In April, Mr. Ng began complaining of excruciating back pain. By mid-July, he could no longer walk or stand. And last Wednesday, two days after his 34th birthday, he died in the custody of Immigration and Customs Enforcement in a Rhode Island hospital, his spine fractured and his body riddled with cancer that had gone undiagnosed and untreated for months.

The details of the case are stunning, to say the least. Perhaps it would be easier to understand if it could be explained as an isolated incident, but frankly, it isn't an isolated incident. Mr. Ng's death is just one of a series of recent cases that have drawn Congressional scrutiny around complaints of inadequate medical care, human rights violations and a lack of oversight in immigration detention.

Moreover, this isn't a problem that will be solved through comprehensive immigration reform alone. Mr. Ng was denied access to legal counsel on several occasions and denied access to independent hearings.

Does anyone else find it terrifying that in 21st Century America we throw people into detention facilities, deny them access to legal counsel, refuse to grant independent hearings and leave their medical needs to be determined by detention administrators?

Bush Administration Imposes Political Litmus Test for Immigration Judges

On Monday, the Justice Department's Office of Professional Responsibility and Office of the Inspector General released this report (pdf) on "An Investigation of Allegations of Politicized Hiring by Monica Goodling and Other Staff in the Office of the Attorney General." The report, though unsurprising in its conlusion that Monica Goodling, Kyle Sampson and others violated federal law, did include some surprising information about the politicization of our immigration system under the Bush Administration:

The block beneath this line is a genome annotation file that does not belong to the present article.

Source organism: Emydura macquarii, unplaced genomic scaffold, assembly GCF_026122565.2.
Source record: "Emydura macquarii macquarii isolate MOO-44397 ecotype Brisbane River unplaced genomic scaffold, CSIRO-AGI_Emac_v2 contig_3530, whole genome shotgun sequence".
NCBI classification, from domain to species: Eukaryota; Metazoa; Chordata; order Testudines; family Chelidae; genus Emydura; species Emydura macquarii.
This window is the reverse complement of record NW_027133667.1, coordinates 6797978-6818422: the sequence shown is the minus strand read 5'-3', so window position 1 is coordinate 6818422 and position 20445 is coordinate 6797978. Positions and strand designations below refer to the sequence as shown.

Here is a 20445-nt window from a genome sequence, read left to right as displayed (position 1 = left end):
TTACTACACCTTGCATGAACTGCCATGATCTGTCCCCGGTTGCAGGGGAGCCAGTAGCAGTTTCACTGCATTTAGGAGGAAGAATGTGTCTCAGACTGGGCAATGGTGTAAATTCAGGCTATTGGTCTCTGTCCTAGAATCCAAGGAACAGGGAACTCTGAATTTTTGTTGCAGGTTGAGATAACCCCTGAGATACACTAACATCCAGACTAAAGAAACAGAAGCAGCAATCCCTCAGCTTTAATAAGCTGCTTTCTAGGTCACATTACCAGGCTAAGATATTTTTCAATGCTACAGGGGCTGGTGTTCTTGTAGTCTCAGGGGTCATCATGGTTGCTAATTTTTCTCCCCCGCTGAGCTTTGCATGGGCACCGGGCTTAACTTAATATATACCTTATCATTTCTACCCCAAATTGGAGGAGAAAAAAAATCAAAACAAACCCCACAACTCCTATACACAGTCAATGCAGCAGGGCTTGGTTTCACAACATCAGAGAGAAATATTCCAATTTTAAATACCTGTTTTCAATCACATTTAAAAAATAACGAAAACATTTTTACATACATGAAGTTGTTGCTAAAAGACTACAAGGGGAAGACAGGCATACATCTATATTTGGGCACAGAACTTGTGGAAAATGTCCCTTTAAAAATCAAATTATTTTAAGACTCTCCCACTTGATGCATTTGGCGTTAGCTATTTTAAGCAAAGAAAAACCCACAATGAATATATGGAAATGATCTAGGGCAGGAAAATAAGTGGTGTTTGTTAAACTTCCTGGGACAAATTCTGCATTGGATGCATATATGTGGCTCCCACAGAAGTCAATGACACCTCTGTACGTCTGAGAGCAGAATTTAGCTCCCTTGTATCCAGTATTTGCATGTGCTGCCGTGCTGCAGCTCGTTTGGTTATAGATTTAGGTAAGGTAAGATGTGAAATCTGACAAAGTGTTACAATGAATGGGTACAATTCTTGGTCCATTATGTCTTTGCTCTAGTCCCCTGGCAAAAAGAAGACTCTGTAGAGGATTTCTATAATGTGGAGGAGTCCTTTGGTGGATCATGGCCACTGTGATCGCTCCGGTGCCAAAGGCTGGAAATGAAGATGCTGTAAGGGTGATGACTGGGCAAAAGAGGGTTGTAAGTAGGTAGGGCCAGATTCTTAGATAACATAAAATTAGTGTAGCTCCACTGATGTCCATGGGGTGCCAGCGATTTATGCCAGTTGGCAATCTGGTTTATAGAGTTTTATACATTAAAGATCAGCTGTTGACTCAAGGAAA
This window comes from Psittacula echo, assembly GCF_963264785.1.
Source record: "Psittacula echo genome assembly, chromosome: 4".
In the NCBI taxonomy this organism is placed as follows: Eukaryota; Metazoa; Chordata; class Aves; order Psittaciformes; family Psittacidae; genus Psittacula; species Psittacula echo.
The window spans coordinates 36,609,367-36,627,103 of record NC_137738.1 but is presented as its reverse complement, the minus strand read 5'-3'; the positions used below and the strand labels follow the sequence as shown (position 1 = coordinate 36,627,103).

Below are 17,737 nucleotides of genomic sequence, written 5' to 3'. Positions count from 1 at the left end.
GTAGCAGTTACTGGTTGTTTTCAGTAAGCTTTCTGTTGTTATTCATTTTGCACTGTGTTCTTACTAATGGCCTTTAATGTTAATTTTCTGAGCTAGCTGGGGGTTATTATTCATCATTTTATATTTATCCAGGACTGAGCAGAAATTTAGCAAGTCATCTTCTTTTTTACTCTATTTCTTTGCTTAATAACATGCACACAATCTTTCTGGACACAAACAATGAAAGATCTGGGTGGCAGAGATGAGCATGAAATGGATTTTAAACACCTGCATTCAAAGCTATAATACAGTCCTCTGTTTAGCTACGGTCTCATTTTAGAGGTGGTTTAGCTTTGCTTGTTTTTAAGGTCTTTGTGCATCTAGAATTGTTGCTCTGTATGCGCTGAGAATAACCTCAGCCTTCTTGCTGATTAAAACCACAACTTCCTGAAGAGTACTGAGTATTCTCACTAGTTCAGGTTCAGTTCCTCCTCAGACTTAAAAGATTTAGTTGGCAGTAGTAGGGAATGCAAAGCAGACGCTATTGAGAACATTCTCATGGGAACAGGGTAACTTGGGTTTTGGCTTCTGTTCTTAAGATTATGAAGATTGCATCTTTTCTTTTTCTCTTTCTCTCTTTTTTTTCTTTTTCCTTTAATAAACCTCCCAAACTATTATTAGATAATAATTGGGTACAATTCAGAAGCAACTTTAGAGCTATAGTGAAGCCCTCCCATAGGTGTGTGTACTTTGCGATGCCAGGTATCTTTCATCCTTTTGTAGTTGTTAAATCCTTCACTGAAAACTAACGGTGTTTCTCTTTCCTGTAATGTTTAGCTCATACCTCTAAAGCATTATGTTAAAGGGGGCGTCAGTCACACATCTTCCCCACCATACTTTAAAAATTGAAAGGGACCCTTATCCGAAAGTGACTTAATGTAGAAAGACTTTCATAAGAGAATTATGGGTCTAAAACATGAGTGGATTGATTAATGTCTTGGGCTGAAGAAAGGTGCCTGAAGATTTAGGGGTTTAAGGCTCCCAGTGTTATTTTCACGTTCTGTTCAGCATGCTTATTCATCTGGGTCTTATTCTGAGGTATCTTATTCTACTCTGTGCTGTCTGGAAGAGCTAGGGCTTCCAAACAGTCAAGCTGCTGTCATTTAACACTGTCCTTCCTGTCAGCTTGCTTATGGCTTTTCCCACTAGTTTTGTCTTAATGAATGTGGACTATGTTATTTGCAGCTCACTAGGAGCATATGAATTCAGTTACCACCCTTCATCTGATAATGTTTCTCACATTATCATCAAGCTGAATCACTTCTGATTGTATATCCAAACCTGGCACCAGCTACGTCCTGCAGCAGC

"The evidence detailed above demonstrates that Kyle Sampson, Jan Williams, and Monica Goodling each violated Department of Justice policy and federal law by considering political or ideological affiliations in soliciting and evaluating candidates for [immigration judge], which are Schedule A career positions, not political appointments. Further, the evidence demonstrates that their violations were not isolated instances but were systematic in nature...Scott Jennings, who worked at the White House Office of Political Affairs, confirmed that [immigration judge] appointments were "treated like other political appointments," that the White House's sources for candidates were all Republican, and that candidates were screened for their "political qualifications."

Of course, this isn't the first time we've been told about the politicization of immigration judges. We've known for quite some time that the administration was handing out immigration judge slots "as if part of some kind of lottery."  But here's the kicker:

"One of the results of this tightly controlled selection process among Sampson, Williams, and Goodling was that it left numerous [immigration judge] vacancies unfilled for long periods of time when they could not find enough candidates, even when EOIR pleaded for more judges and told the OAG repeatedly that EOIR's mission was being compromised by the shortage of [immigration judges]. We found that all of the people who applied in response to vacancy announcements for [immigraiton judges] were ignored, even when the OAG could not identify political candidates to fill the open [immigration judge] positions."

That's right folks, Sampson, Williams and Goodling left immigration judge positions vacant for extended periods of time simply because they couldn't find candidates who were Republican enough in their leanings to satisfy the litmus test.

And the analysis of how it effected the system? In an email to Kyle Sampson dated May 23, 2005 Kevin Ohlson (deputy director of EOIR) states the problem quite clearly:

"[T]he number of IJ vacancies continues to grow. The fact that so many slots have remained vacant for so long is beginning to have a measurable impact on the Immigration Courts because the pending case backlog is beginning to grow. This unwelcome development is of considerable concern to the Director because of the potential implications for the Department. We would like to be able to fill these IJ slots as quickly as possible."